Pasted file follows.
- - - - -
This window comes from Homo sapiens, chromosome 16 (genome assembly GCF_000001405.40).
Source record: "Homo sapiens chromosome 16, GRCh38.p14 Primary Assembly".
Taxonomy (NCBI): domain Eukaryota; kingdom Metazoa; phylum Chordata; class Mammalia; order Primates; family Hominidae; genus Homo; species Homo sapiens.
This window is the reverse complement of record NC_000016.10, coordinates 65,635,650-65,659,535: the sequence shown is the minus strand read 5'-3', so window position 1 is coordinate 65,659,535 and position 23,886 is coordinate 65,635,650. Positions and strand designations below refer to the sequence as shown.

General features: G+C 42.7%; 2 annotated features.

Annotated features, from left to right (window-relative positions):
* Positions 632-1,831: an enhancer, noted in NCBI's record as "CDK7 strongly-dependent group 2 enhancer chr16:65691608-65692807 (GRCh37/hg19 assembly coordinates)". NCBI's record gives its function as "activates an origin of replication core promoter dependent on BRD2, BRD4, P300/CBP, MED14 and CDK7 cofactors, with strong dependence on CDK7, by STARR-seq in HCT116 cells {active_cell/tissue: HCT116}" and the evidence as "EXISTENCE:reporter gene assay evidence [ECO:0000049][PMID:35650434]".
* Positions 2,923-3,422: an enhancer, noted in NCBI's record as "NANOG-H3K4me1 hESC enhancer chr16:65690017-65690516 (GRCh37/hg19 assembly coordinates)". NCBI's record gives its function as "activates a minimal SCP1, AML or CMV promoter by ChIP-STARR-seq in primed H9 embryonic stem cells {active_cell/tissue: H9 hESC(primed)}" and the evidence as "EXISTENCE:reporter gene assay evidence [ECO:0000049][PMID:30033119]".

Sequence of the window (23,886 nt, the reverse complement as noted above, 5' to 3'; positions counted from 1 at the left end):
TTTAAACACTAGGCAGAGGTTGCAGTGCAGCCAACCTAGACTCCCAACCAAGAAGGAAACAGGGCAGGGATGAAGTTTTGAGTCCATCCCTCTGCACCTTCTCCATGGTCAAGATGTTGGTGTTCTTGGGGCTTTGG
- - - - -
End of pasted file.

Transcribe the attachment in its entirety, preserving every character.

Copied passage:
This window comes from Homo sapiens, chromosome 16 (genome assembly GCF_000001405.40).
Source record: "Homo sapiens chromosome 16, GRCh38.p14 Primary Assembly".
Taxonomy (NCBI): domain Eukaryota; kingdom Metazoa; phylum Chordata; class Mammalia; order Primates; family Hominidae; genus Homo; species Homo sapiens.
This window is the reverse complement of record NC_000016.10, coordinates 65,635,650-65,659,535: the sequence shown is the minus strand read 5'-3', so window position 1 is coordinate 65,659,535 and position 23,886 is coordinate 65,635,650. Positions and strand designations below refer to the sequence as shown.

General features: G+C 42.7%; 2 annotated features.

Annotated features, from left to right (window-relative positions):
* Positions 632-1,831: an enhancer, noted in NCBI's record as "CDK7 strongly-dependent group 2 enhancer chr16:65691608-65692807 (GRCh37/hg19 assembly coordinates)". NCBI's record gives its function as "activates an origin of replication core promoter dependent on BRD2, BRD4, P300/CBP, MED14 and CDK7 cofactors, with strong dependence on CDK7, by STARR-seq in HCT116 cells {active_cell/tissue: HCT116}" and the evidence as "EXISTENCE:reporter gene assay evidence [ECO:0000049][PMID:35650434]".
* Positions 2,923-3,422: an enhancer, noted in NCBI's record as "NANOG-H3K4me1 hESC enhancer chr16:65690017-65690516 (GRCh37/hg19 assembly coordinates)". NCBI's record gives its function as "activates a minimal SCP1, AML or CMV promoter by ChIP-STARR-seq in primed H9 embryonic stem cells {active_cell/tissue: H9 hESC(primed)}" and the evidence as "EXISTENCE:reporter gene assay evidence [ECO:0000049][PMID:30033119]".

Sequence of the window (23,886 nt, the reverse complement as noted above, 5' to 3'; positions counted from 1 at the left end):
TTTAAACACTAGGCAGAGGTTGCAGTGCAGCCAACCTAGACTCCCAACCAAGAAGGAAACAGGGCAGGGATGAAGTTTTGAGTCCATCCCTCTGCACCTTCTCCATGGTCAAGATGTTGGTGTTCTTGGGGCTTTGG